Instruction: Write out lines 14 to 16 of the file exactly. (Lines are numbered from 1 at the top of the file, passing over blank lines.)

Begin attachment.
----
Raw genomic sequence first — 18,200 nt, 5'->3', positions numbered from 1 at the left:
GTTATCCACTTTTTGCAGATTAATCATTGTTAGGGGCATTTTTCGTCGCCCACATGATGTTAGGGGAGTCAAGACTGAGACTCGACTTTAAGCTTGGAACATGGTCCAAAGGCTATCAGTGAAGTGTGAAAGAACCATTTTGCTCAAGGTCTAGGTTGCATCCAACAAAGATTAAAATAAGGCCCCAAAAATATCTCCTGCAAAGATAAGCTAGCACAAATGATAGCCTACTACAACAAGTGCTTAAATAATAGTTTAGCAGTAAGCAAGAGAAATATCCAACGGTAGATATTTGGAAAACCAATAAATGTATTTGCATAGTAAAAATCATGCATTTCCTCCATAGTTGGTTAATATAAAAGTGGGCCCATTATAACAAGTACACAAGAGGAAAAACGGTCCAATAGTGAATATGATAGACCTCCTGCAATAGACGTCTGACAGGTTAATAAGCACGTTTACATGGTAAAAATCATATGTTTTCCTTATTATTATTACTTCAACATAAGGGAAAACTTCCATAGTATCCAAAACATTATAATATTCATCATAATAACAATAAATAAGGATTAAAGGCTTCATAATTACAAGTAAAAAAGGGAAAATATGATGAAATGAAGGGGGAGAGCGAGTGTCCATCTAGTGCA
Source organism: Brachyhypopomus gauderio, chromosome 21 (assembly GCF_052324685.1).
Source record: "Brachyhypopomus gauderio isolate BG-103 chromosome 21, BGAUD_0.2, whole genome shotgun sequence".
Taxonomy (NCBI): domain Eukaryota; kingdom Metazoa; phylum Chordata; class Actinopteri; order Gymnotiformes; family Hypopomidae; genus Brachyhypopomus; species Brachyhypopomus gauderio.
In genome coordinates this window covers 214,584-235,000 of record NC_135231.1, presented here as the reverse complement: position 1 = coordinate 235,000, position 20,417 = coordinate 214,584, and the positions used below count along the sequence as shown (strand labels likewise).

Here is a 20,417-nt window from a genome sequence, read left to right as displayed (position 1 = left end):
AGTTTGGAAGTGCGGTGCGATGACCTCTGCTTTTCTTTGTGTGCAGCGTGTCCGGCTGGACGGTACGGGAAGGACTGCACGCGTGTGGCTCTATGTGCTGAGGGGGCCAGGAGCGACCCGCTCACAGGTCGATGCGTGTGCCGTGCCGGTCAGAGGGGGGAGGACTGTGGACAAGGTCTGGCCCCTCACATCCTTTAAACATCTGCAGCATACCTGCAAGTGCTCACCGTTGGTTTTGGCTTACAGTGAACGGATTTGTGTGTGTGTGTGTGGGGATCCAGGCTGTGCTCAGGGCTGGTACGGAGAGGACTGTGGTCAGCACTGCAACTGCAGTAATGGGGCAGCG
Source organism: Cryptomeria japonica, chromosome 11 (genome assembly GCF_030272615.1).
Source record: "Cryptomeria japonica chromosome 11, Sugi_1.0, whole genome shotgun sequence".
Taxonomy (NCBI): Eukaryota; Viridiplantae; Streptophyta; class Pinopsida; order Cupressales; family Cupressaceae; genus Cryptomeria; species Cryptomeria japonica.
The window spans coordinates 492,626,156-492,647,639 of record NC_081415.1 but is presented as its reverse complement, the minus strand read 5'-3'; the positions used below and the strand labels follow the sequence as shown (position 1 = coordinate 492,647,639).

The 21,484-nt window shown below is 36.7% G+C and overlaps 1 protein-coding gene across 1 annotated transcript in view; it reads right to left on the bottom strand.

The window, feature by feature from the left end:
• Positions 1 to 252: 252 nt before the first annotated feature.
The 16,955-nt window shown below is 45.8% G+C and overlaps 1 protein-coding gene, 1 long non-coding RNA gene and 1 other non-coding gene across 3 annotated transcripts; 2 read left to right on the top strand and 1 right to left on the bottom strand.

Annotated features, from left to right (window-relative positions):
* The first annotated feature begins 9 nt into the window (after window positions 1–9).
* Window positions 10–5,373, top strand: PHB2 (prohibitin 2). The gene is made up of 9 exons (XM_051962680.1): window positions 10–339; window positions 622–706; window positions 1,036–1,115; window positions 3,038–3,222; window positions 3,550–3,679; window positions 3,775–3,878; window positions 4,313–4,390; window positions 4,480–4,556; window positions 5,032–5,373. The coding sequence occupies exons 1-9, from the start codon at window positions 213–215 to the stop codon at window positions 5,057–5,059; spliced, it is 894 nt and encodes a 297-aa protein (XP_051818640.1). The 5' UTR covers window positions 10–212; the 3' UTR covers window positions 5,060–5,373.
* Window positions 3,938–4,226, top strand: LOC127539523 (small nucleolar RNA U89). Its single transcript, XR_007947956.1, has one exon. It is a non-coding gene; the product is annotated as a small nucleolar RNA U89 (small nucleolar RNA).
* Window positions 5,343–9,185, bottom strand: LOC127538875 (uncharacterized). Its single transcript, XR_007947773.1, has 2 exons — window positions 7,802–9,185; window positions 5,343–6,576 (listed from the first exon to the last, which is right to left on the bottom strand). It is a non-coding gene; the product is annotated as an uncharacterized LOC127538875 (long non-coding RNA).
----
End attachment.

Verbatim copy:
The window, feature by feature from the left end:
• Positions 1 to 252: 252 nt before the first annotated feature.
The 16,955-nt window shown below is 45.8% G+C and overlaps 1 protein-coding gene, 1 long non-coding RNA gene and 1 other non-coding gene across 3 annotated transcripts; 2 read left to right on the top strand and 1 right to left on the bottom strand.